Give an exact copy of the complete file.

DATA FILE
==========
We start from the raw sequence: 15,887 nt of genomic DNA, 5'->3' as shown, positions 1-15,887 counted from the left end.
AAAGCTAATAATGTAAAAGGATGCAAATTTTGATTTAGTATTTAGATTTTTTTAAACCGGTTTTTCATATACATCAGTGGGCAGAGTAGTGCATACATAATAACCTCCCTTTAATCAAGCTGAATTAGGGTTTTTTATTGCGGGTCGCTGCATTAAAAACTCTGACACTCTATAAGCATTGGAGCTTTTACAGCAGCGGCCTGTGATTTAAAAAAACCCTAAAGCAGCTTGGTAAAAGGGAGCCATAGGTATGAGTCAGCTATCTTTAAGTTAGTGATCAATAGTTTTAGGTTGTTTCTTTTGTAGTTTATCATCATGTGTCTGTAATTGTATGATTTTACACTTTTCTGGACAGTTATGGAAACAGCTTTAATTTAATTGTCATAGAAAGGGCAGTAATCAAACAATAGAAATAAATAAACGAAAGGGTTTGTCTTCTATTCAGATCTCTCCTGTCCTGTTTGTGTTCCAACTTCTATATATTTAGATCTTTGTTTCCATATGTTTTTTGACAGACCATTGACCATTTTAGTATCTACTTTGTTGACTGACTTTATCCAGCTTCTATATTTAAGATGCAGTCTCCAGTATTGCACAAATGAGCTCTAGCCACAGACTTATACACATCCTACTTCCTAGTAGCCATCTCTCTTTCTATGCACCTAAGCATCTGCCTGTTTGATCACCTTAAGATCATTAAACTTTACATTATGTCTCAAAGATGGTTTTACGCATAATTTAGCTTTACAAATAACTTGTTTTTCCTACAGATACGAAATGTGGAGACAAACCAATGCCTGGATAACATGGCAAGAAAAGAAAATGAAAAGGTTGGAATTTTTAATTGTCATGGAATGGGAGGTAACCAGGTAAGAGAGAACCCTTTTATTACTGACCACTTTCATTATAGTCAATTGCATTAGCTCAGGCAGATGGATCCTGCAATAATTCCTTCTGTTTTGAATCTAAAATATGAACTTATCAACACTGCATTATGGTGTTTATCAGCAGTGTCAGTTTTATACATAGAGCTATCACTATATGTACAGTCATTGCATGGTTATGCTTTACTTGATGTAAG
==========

We start from the raw sequence: 15,887 nt of genomic DNA, 5'->3' as shown, positions 1-15,887 counted from the left end.
AAAGCTAATAATGTAAAAGGATGCAAATTTTGATTTAGTATTTAGATTTTTTTAAACCGGTTTTTCATATACATCAGTGGGCAGAGTAGTGCATACATAATAACCTCCCTTTAATCAAGCTGAATTAGGGTTTTTTATTGCGGGTCGCTGCATTAAAAACTCTGACACTCTATAAGCATTGGAGCTTTTACAGCAGCGGCCTGTGATTTAAAAAAACCCTAAAGCAGCTTGGTAAAAGGGAGCCATAGGTATGAGTCAGCTATCTTTAAGTTAGTGATCAATAGTTTTAGGTTGTTTCTTTTGTAGTTTATCATCATGTGTCTGTAATTGTATGATTTTACACTTTTCTGGACAGTTATGGAAACAGCTTTAATTTAATTGTCATAGAAAGGGCAGTAATCAAACAATAGAAATAAATAAACGAAAGGGTTTGTCTTCTATTCAGATCTCTCCTGTCCTGTTTGTGTTCCAACTTCTATATATTTAGATCTTTGTTTCCATATGTTTTTTGACAGACCATTGACCATTTTAGTATCTACTTTGTTGACTGACTTTATCCAGCTTCTATATTTAAGATGCAGTCTCCAGTATTGCACAAATGAGCTCTAGCCACAGACTTATACACATCCTACTTCCTAGTAGCCATCTCTCTTTCTATGCACCTAAGCATCTGCCTGTTTGATCACCTTAAGATCATTAAACTTTACATTATGTCTCAAAGATGGTTTTACGCATAATTTAGCTTTACAAATAACTTGTTTTTCCTACAGATACGAAATGTGGAGACAAACCAATGCCTGGATAACATGGCAAGAAAAGAAAATGAAAAGGTTGGAATTTTTAATTGTCATGGAATGGGAGGTAACCAGGTAAGAGAGAACCCTTTTATTACTGACCACTTTCATTATAGTCAATTGCATTAGCTCAGGCAGATGGATCCTGCAATAATTCCTTCTGTTTTGAATCTAAAATATGAACTTATCAACACTGCATTATGGTGTTTATCAGCAGTGTCAGTTTTATACATAGAGCTATCACTATATGTACAGTCATTGCATGGTTATGCTTTACTTGATGTAAG